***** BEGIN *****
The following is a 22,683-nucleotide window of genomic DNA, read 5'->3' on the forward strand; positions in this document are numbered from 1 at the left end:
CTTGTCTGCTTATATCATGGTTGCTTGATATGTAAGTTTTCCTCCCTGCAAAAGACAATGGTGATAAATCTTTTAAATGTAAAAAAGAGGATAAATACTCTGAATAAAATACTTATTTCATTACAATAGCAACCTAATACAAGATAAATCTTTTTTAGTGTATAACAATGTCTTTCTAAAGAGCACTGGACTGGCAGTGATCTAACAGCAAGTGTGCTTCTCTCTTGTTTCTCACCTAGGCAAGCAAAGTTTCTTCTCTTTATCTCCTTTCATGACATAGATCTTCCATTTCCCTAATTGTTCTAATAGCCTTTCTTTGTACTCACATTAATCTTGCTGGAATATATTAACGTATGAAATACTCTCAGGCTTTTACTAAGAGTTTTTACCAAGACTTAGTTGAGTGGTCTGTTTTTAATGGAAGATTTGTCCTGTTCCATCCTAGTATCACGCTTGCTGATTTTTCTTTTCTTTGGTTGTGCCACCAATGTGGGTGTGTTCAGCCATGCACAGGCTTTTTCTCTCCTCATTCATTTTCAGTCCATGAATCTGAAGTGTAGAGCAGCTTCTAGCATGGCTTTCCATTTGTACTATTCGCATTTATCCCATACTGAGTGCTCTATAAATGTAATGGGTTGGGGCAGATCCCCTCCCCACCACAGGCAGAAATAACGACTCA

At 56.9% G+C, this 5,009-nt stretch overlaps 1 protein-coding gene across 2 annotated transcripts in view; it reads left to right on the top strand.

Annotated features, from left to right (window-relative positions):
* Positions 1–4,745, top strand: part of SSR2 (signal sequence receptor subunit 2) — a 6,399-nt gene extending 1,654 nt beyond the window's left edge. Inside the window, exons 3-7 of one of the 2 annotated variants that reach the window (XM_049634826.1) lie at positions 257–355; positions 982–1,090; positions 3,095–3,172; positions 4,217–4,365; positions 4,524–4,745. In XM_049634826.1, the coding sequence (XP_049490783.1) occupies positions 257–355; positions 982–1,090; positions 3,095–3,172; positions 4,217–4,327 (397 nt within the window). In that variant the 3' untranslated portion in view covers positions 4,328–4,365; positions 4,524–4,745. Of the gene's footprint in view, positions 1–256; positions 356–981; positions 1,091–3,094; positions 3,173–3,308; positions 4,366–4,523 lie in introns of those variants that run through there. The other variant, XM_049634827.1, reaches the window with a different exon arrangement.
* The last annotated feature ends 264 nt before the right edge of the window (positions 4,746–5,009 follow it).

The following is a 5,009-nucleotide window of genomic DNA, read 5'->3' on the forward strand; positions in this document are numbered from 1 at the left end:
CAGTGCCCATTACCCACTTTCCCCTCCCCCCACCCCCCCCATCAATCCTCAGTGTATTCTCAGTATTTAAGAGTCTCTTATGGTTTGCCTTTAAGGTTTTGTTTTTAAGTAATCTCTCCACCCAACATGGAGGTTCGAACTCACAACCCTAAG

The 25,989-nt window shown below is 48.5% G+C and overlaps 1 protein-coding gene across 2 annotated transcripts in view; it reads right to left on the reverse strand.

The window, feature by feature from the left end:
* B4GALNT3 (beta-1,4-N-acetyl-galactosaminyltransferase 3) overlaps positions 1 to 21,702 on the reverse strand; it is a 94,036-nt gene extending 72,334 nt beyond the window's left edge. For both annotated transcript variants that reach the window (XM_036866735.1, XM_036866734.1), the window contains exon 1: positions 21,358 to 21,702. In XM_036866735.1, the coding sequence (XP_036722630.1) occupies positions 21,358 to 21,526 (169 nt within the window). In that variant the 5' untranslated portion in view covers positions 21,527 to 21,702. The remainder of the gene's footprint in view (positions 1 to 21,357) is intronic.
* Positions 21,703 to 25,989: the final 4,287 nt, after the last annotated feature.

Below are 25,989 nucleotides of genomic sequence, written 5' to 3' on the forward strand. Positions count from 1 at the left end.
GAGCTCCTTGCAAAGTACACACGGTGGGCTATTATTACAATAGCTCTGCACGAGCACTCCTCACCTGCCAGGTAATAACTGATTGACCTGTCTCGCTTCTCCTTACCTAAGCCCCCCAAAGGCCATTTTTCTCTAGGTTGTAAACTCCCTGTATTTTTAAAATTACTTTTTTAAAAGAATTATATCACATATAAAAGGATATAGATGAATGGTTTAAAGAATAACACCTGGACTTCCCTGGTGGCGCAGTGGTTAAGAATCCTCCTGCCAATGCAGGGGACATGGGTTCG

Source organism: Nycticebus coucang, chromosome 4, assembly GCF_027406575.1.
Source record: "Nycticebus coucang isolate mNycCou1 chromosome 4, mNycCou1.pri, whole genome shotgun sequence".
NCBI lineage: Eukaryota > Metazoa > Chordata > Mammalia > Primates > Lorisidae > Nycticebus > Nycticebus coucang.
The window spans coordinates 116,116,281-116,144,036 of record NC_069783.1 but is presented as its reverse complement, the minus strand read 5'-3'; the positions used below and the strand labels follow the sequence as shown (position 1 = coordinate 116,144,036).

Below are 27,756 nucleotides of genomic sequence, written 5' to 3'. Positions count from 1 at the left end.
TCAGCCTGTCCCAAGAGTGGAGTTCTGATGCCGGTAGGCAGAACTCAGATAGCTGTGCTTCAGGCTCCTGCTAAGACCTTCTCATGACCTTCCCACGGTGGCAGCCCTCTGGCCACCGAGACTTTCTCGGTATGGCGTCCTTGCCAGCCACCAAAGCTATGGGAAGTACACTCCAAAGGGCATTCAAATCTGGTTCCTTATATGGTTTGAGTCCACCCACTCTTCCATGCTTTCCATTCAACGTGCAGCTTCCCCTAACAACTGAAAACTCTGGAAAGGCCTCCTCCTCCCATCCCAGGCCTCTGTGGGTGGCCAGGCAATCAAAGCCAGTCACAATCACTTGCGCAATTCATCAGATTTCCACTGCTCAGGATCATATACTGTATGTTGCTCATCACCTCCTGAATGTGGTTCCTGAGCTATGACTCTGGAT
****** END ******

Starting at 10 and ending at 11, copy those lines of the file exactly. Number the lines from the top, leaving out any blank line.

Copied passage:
The window, feature by feature from the left end:
* B4GALNT3 (beta-1,4-N-acetyl-galactosaminyltransferase 3) overlaps positions 1 to 21,702 on the reverse strand; it is a 94,036-nt gene extending 72,334 nt beyond the window's left edge. For both annotated transcript variants that reach the window (XM_036866735.1, XM_036866734.1), the window contains exon 1: positions 21,358 to 21,702. In XM_036866735.1, the coding sequence (XP_036722630.1) occupies positions 21,358 to 21,526 (169 nt within the window). In that variant the 5' untranslated portion in view covers positions 21,527 to 21,702. The remainder of the gene's footprint in view (positions 1 to 21,357) is intronic.